Ray florets have long, drooping, strap-like, spectacular ligules attached to infertile ovaries. Initially erect, they become descending to fully drooped at anthesis. They are pink to pale purple (occasionally white), to 3 inches long and ¼ inch wide, with parallel sides and fringed tips. The outer surface has long, scattered hairs.

Photo 8: Slightly ridged stems are noticeably fluted below the inflorescence. Ligules, to 3 inches long and ¼ inch wide, have fringed tips. Photo – May 22.

Disk florets have tubular corollas about 1/4 inch long, with 5 triangular lobes, 5 stamens (filaments + anthers), and a single pistil (an inferior ovary + style + stigma). Each disk floret is subtended by a stout, hardened, spiny bract longer than the floret, so that the dome of the disk is prickly. The elongate, dark anthers are fused into a ring surrounding the style. With the anther ring exserted above the corolla and bract, the style elongates through the ring moving the pollen from the anthers to above the corolla for ready access by pollinators. With pollen dispersed, anthers wither back into the corolla and the now-exserted style bifurcates and recurves to expose linear stigmatic surfaces. Pollen is white.

Photo 9: The white pollen of the outer disk florets has been moved out of the anther rings and above the spiny subtending bracts by the emerging styles. Lower surfaces of ligules have scattered hairs. Photo – May 17.
Photo 10: The dark exserted anther rings wither back into the corollas as styles become exserted and then recurve to expose stigmatic surfaces. Closed buds of the disk florets can be seen on flowerhead on left and open flowers can be seen on head on right. Photo – June 2.
Photo 11: Same flowerheads as in previous photo. Flowerhead on right shows its saucer-shaped, 3-series, pubescent involucre. Photo – June 2.
Photo 12: Tubular disk florets with inferior ovaries and “chaffy” spine-tipped bracts are closely packed. Disk floret ovaries are fertile, those of ray florets sterile. Stems become hollow and fluted near the flowerheads. Photo – May 14.

In mid-summer, with florets dried, the spiny heads become brown to black and persist on erect hardened stems into the next growing season. Achenes, lacking hairs for wind dispersal, are dispersed by birds, small mammals, and surface water flow. The flattened, shield-shaped achenes are mostly glabrous. Once bracts and achenes have dropped, the conical shape of the receptacle becomes apparent.

Photo 13: The tan, four-sided, shield-shaped achenes are somewhat flattened. The receptacle has a conical shape: thus, “cone flower.” Photo – August 20.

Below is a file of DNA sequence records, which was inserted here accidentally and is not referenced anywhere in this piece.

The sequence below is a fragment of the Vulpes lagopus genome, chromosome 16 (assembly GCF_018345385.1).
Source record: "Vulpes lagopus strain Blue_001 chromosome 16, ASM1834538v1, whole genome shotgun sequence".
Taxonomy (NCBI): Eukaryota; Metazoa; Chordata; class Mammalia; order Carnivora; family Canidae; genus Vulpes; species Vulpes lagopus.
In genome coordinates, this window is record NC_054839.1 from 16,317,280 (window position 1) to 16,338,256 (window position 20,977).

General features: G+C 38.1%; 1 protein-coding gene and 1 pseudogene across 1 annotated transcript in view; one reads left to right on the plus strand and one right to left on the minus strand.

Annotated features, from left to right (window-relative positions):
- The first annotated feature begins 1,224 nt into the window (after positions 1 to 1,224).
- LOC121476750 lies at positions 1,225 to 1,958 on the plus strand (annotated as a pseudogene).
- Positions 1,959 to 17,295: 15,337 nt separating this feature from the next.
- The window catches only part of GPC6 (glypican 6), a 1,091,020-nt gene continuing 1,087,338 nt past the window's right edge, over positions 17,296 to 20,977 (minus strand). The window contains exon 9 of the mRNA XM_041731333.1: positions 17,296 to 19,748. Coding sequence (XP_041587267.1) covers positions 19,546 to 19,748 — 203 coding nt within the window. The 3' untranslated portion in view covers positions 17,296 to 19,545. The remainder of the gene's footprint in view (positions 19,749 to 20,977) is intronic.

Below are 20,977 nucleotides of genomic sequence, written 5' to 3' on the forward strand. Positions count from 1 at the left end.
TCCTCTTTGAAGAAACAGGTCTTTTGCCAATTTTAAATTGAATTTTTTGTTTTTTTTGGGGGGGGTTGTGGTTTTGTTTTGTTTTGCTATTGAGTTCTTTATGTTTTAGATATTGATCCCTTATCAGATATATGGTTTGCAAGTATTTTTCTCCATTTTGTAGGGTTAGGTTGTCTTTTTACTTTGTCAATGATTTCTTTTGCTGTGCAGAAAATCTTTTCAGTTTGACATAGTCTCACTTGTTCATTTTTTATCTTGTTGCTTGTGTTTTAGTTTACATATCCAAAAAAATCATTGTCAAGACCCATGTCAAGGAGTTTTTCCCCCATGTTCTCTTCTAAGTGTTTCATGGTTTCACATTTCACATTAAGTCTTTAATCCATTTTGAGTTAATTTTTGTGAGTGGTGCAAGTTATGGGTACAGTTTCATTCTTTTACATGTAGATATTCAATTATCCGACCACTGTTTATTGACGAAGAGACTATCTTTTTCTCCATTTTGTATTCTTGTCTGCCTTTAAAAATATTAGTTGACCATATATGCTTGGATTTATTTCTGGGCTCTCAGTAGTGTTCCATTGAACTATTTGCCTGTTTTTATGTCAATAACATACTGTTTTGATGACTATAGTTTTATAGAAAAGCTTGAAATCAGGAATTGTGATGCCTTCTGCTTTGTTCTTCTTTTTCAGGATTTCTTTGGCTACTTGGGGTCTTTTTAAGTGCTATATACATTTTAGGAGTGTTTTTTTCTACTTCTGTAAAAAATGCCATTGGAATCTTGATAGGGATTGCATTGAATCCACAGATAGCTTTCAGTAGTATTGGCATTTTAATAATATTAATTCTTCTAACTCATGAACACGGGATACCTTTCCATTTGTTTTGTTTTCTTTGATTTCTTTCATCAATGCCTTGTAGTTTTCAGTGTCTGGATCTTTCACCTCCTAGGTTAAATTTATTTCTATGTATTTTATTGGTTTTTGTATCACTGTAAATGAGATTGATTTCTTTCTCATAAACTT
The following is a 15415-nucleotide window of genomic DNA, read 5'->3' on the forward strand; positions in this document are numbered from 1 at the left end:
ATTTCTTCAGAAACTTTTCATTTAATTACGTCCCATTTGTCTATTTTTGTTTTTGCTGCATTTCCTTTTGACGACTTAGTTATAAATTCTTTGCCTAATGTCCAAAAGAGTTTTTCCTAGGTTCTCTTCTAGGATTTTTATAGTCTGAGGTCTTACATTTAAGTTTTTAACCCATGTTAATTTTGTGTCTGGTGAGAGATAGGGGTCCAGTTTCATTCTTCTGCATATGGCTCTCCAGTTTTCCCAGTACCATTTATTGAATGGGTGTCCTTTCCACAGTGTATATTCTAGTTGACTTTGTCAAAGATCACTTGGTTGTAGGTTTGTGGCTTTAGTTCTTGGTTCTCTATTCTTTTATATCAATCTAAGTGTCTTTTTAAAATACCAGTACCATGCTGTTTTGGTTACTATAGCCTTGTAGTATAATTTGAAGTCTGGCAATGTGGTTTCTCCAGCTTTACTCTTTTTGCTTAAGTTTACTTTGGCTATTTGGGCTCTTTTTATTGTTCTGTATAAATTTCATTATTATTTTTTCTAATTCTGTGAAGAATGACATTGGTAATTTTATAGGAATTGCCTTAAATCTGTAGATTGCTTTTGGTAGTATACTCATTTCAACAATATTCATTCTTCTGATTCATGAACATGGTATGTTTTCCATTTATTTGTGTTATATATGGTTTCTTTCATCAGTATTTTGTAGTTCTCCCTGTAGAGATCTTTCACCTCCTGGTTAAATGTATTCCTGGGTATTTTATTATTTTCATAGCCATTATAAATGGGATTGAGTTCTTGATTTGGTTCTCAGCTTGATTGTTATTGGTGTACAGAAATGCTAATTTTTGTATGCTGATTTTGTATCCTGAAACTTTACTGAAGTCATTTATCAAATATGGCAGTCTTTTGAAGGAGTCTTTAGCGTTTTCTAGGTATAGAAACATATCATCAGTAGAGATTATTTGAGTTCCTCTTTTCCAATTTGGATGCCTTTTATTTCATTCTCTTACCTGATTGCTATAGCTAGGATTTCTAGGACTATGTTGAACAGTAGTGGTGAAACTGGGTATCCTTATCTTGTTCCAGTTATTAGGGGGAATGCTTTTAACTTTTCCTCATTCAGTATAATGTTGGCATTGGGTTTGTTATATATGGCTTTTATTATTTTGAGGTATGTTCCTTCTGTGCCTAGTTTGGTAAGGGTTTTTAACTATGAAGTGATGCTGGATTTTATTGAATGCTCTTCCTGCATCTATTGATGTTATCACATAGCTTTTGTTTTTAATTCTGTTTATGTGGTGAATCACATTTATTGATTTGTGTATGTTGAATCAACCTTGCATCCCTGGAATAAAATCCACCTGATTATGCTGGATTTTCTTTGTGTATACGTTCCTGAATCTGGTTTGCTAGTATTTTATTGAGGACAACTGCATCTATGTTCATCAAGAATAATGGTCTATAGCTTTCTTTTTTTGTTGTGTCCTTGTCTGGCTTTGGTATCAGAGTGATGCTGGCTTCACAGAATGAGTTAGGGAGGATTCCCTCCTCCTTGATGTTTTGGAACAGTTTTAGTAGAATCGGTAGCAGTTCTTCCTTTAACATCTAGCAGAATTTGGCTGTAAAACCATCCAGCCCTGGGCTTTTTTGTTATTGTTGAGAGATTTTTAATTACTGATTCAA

In a garden, Pale Purple Coneflower can serve as a tall, airy, accent plant or be intermixed with other plants in a naturalistic setting. Plants are not aggressive self-seeders and remain compact over the years. Once established, plants do well in sunny, rocky areas in various well drained mesic to dry soils. Great for butterflies, bees, and birds. Long lasting as cut flowers; fall stems can last for years in dried arrangements.

Photo 14: American Lady (Vanessa virginiensis) feeding on Pale Purple Coneflower. The final florets to reach anthesis are at center of flowerhead. Photo – May 26.

Four other species of the genus occur in Arkansas: Yellow Coneflower (Echinacea paradoxa var. paradoxa), Purple Coneflower (Echinacea purpurea), Sanguine Purple Coneflower (Echinacea sanguinea), and Glade Coneflower (Echinacea simulata). Of these, Sanguine Purple Coneflower and Glade Coneflower have flowerheads of similar shape and color as Pale Purple Coneflower. Sanguine Purple Coneflower, as compared to Pale Purple Coneflower, has shorter, wider leaves and stems and its involucral bracts tend to have purplish stalks and tips. Its pollen is yellow (instead of white). Sanguine Purple Coneflower is known in Arkansas only from sandhills in Miller County in the southwestern corner of the state. Visually, Glade Coneflower and Pale Purple Coneflower have the same appearance, except ligules of Glade Coneflower droop less and are usually deeper pink in color and its pollen is bright yellow (instead of white). Glade Coneflower occurs in Arkansas in dolomite glades of the Ozark Highlands.

Article and photographs by ANPS member Sid Vogelpohl